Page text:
This is not rocket science. It is about having the political will and the right values and the right priorities. This has not happened here, and every day people continue to struggle with their health care. Too many people end up in emergency rooms where we pay twice as much because they are sicker than they should be and they are not getting the care at the time they should be getting it. They get treated. The hospital, of course, does the treatment, as it should. Then the costs roll over onto everybody with insurance. That is why we pay so much for health care, and we in the Senate should be focusing on this as a No. 1 priority.

I mentioned college tuition before. Right when we need to be focusing on more opportunity for people in a changing economy--we all talk about education all the time--what happens here? Right before Christmas, we had the largest cut in student loans in the history of the country, $12 billion. For everybody who had to refinance their loan by July 1 and saw their interest rate go up, it was as a result of that.

Then, on top of that, we see the President proposed the largest cut in education for next year, the largest ever proposed since the Department of Education was established. Who would believe that at this time, in a global economy, that we ought to be proposing and passing the largest cuts ever suggested for education? These are the wrong priorities and the wrong direction.

And then, certainly, time and time again, we have tried to pass a minimum wage bill that truly raises the minimum wage for everyone. It is something that makes sense. It is something where workers in every State will find that their minimum wage will be raised.

Let me just say that I see our distinguished colleague here, Senator Reed, who has played such a distinguished role on economic issues, and I will yield to him to speak in just a moment, but when you look at the numbers and you look at what is happening to families across this country, we need a new direction. We need a new direction. We need to create a new set of priorities based on a different set of values that put Americans first--American businesses and American workers.

What I see happening in this country is a willingness by the President and those in charge of Congress to accept a race to the bottom in a global economy. Too many workers in my State have been told: If you only work for less, pay more in health care, and lose your pension, we can be successful. That is a lose-lose strategy. First of all, there is always going to be somebody in another country who can work for less.

I don't want to win that race. Nobody in Michigan is interested in winning a race to the bottom. What we understand is that we need to do what America does best, which is make this a race to the top. In order to make it a race to the top, we have to have a level playing field on trade. We can compete with anybody if the rules are fair, if it is a level playing field. We have to change the way we fund health care and address health care costs for businesses and families. We have to change. We have to start passing legislation that addresses health care in a positive way, to truly bring down costs, not just shift them around but bring down costs in a real way and make health care available and affordable and support businesses and families.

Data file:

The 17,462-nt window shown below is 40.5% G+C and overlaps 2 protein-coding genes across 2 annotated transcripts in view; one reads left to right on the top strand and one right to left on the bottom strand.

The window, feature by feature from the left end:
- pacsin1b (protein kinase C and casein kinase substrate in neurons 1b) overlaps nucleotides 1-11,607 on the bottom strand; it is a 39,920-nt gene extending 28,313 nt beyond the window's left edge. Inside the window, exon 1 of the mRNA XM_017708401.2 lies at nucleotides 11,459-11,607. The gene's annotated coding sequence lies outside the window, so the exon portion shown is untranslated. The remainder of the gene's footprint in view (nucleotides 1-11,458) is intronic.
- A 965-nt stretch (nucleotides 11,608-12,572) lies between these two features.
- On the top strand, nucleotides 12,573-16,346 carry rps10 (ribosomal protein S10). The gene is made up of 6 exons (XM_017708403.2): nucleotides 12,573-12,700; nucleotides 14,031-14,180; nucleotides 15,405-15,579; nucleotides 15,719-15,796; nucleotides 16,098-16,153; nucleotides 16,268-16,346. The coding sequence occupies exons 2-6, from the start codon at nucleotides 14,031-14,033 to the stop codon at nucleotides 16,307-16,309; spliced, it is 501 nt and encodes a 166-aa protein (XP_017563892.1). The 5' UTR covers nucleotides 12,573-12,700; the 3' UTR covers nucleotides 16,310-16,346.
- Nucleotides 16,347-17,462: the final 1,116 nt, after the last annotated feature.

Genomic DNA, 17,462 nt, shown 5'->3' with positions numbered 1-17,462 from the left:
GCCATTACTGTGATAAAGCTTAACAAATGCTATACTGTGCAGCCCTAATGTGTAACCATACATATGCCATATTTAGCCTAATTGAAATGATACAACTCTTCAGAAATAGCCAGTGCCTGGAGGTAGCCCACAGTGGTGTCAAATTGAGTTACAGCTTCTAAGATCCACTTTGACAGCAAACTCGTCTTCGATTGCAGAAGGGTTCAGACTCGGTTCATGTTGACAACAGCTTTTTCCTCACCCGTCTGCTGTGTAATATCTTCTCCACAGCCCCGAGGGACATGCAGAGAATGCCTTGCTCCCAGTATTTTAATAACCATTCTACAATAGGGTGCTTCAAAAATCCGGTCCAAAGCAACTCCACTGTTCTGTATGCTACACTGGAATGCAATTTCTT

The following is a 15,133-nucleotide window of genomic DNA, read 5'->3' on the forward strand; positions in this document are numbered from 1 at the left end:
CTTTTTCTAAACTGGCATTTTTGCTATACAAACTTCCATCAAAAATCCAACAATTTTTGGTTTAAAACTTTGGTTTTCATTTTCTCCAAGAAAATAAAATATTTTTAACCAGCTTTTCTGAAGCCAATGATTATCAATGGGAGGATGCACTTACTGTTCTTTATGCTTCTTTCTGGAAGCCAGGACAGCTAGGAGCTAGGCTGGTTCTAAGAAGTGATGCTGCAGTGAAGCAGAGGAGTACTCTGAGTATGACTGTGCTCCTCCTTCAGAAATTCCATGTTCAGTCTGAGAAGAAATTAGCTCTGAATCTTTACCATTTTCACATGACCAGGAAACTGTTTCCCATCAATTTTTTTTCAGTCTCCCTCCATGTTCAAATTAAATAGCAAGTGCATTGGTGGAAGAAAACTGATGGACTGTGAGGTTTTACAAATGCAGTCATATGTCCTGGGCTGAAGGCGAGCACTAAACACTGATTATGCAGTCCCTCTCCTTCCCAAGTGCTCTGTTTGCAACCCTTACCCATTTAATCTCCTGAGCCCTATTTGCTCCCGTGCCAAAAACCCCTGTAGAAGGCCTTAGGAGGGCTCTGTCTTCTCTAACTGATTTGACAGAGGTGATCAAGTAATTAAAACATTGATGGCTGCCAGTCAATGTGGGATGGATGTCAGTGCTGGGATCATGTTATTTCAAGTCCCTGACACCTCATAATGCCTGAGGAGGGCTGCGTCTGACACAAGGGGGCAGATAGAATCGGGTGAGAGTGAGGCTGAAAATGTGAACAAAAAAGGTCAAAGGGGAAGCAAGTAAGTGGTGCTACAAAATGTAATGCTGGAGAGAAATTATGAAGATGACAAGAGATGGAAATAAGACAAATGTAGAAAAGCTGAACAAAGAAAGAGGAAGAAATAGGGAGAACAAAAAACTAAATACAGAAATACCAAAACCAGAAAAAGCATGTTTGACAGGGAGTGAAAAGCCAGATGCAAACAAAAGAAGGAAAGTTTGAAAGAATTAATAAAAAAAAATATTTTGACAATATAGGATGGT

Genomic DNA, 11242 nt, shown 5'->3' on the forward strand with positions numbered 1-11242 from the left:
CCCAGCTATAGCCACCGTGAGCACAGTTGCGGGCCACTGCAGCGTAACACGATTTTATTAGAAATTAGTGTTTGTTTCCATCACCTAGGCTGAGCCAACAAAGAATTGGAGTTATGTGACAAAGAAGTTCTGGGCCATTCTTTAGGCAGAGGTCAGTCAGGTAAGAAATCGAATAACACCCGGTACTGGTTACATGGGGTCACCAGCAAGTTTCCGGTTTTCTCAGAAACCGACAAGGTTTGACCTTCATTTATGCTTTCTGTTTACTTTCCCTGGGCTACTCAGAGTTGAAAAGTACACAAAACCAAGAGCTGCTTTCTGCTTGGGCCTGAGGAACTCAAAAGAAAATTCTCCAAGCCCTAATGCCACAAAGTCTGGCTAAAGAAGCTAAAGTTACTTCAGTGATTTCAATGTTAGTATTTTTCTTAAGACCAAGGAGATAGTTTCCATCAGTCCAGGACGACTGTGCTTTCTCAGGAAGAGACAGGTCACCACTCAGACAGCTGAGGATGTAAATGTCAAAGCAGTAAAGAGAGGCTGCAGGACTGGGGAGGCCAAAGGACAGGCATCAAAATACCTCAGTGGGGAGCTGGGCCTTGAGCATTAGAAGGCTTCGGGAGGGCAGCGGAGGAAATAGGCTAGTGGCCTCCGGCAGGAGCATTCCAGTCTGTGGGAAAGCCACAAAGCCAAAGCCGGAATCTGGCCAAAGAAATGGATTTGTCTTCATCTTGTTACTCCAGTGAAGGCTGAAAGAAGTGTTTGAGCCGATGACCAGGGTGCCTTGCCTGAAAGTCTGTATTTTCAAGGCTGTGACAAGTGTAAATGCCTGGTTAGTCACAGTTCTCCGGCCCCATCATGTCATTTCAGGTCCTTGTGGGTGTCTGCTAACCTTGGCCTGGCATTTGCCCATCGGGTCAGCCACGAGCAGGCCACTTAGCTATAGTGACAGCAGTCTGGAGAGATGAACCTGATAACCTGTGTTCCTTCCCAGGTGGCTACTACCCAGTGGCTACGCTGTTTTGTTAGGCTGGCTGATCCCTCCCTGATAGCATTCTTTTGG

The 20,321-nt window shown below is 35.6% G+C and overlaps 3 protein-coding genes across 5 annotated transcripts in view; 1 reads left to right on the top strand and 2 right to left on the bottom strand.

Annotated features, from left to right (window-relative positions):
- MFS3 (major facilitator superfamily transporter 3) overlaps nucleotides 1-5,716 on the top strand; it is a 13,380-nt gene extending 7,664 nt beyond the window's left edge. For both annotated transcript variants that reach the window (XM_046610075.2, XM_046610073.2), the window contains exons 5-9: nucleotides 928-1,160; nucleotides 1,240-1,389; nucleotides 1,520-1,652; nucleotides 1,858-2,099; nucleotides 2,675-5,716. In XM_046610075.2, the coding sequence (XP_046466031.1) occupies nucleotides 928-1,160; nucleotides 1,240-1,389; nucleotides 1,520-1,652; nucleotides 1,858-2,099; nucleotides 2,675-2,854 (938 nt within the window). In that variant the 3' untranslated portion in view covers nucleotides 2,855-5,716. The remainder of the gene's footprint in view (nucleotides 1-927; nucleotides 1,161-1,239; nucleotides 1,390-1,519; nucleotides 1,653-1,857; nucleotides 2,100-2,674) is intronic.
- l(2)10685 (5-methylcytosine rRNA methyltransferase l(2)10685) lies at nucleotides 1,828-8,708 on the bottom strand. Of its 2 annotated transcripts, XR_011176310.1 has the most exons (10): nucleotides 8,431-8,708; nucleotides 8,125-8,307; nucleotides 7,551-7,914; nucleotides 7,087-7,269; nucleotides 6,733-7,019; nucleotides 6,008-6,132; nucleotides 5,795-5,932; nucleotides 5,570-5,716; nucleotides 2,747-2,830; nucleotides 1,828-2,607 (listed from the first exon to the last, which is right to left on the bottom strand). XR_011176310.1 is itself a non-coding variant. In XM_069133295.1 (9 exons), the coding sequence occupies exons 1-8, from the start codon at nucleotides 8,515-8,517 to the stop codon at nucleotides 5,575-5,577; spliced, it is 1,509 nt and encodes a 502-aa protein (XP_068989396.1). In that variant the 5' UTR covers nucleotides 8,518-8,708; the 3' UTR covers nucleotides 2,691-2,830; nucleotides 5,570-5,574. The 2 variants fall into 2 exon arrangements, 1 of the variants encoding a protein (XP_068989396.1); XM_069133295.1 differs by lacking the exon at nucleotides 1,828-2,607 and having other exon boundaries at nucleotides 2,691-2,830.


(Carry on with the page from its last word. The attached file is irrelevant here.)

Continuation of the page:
We have to continue to say we are going to protect pensions. We did make a step forward in that area, and I am proud that we did that together.

Then we have to race like crazy on education and innovation. That is what we do in America. Let's race up. Let's make every other country race to keep up with us. Let's be the ones who are continuing to invest in education, in opportunity for every child, in opportunities for everybody to be able to go to college and focus on areas of math and science and technology and engineering and all of those things we need to do to make it a race up, areas of health research, creating new opportunities and new discoveries. That is what we do in America. That is what we have always done in America. But we have seen in the last 6 years a willingness to put that all aside for other priorities, put that all aside and make this a race to the bottom. That is not good enough.

We believe in a race to the top, and we know that is going to take a new direction. It is going to take a different set of priorities. It is going to take a different set of values to do that. But in a global economy, if we are going to keep our middle class, we have to do that.

We are in a fight for our way of life in this country. It is not going to do any good if a few people have a lot of money if the average person has no money in their pocket to be able to buy that house, that car, send the kids to college, get the boat, and be able to enjoy the beautiful lakes in Michigan, be able to buy their medication. It is not going to matter if everybody is being asked to race to the bottom.

So I am hopeful--in fact, insistent--that we turn things around. America can do better. We need a new direction. We need a race to the top. We can do this. It just takes people who get it, people who get it to be in charge with the right values and the right priorities, and Americans are expecting that to happen. In fact, they are tired of waiting for it to happen. And so am I.